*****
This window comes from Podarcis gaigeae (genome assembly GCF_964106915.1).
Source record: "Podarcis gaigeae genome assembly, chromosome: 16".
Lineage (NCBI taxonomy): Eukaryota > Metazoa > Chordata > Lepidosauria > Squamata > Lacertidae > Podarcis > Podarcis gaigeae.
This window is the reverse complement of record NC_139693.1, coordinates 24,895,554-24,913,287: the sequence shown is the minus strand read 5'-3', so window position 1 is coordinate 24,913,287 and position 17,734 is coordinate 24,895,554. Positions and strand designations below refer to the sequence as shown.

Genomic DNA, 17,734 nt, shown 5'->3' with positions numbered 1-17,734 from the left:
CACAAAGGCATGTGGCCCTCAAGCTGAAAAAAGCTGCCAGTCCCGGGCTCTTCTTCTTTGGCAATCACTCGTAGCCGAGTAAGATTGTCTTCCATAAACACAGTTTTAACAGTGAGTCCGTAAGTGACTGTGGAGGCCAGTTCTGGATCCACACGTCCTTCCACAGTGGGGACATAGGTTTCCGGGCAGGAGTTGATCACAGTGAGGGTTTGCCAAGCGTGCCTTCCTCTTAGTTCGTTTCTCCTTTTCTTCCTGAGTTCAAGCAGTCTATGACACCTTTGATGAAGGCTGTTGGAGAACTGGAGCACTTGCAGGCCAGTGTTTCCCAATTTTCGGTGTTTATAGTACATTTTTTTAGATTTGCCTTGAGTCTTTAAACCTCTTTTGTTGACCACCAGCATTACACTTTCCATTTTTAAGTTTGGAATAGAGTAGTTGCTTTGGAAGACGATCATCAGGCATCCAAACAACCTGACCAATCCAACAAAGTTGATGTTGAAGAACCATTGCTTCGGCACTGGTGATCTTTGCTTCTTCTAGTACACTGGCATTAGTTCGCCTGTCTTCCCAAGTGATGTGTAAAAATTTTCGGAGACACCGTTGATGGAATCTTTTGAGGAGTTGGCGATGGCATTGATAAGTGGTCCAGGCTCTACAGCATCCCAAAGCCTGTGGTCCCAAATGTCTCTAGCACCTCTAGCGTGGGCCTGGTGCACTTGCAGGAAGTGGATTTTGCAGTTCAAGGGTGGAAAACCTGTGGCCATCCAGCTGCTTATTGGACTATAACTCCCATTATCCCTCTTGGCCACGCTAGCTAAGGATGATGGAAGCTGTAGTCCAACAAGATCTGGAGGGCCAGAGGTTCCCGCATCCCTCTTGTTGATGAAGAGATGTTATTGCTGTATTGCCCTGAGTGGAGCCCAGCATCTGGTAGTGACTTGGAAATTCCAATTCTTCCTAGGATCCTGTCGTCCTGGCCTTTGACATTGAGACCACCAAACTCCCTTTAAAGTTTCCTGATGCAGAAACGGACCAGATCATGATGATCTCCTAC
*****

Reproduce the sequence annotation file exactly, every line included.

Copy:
This window comes from Podarcis gaigeae (genome assembly GCF_964106915.1).
Source record: "Podarcis gaigeae genome assembly, chromosome: 16".
Lineage (NCBI taxonomy): Eukaryota > Metazoa > Chordata > Lepidosauria > Squamata > Lacertidae > Podarcis > Podarcis gaigeae.
This window is the reverse complement of record NC_139693.1, coordinates 24,895,554-24,913,287: the sequence shown is the minus strand read 5'-3', so window position 1 is coordinate 24,913,287 and position 17,734 is coordinate 24,895,554. Positions and strand designations below refer to the sequence as shown.

Genomic DNA, 17,734 nt, shown 5'->3' with positions numbered 1-17,734 from the left:
CACAAAGGCATGTGGCCCTCAAGCTGAAAAAAGCTGCCAGTCCCGGGCTCTTCTTCTTTGGCAATCACTCGTAGCCGAGTAAGATTGTCTTCCATAAACACAGTTTTAACAGTGAGTCCGTAAGTGACTGTGGAGGCCAGTTCTGGATCCACACGTCCTTCCACAGTGGGGACATAGGTTTCCGGGCAGGAGTTGATCACAGTGAGGGTTTGCCAAGCGTGCCTTCCTCTTAGTTCGTTTCTCCTTTTCTTCCTGAGTTCAAGCAGTCTATGACACCTTTGATGAAGGCTGTTGGAGAACTGGAGCACTTGCAGGCCAGTGTTTCCCAATTTTCGGTGTTTATAGTACATTTTTTTAGATTTGCCTTGAGTCTTTAAACCTCTTTTGTTGACCACCAGCATTACACTTTCCATTTTTAAGTTTGGAATAGAGTAGTTGCTTTGGAAGACGATCATCAGGCATCCAAACAACCTGACCAATCCAACAAAGTTGATGTTGAAGAACCATTGCTTCGGCACTGGTGATCTTTGCTTCTTCTAGTACACTGGCATTAGTTCGCCTGTCTTCCCAAGTGATGTGTAAAAATTTTCGGAGACACCGTTGATGGAATCTTTTGAGGAGTTGGCGATGGCATTGATAAGTGGTCCAGGCTCTACAGCATCCCAAAGCCTGTGGTCCCAAATGTCTCTAGCACCTCTAGCGTGGGCCTGGTGCACTTGCAGGAAGTGGATTTTGCAGTTCAAGGGTGGAAAACCTGTGGCCATCCAGCTGCTTATTGGACTATAACTCCCATTATCCCTCTTGGCCACGCTAGCTAAGGATGATGGAAGCTGTAGTCCAACAAGATCTGGAGGGCCAGAGGTTCCCGCATCCCTCTTGTTGATGAAGAGATGTTATTGCTGTATTGCCCTGAGTGGAGCCCAGCATCTGGTAGTGACTTGGAAATTCCAATTCTTCCTAGGATCCTGTCGTCCTGGCCTTTGACATTGAGACCACCAAACTCCCTTTAAAGTTTCCTGATGCAGAAACGGACCAGATCATGATGATCTCCTAC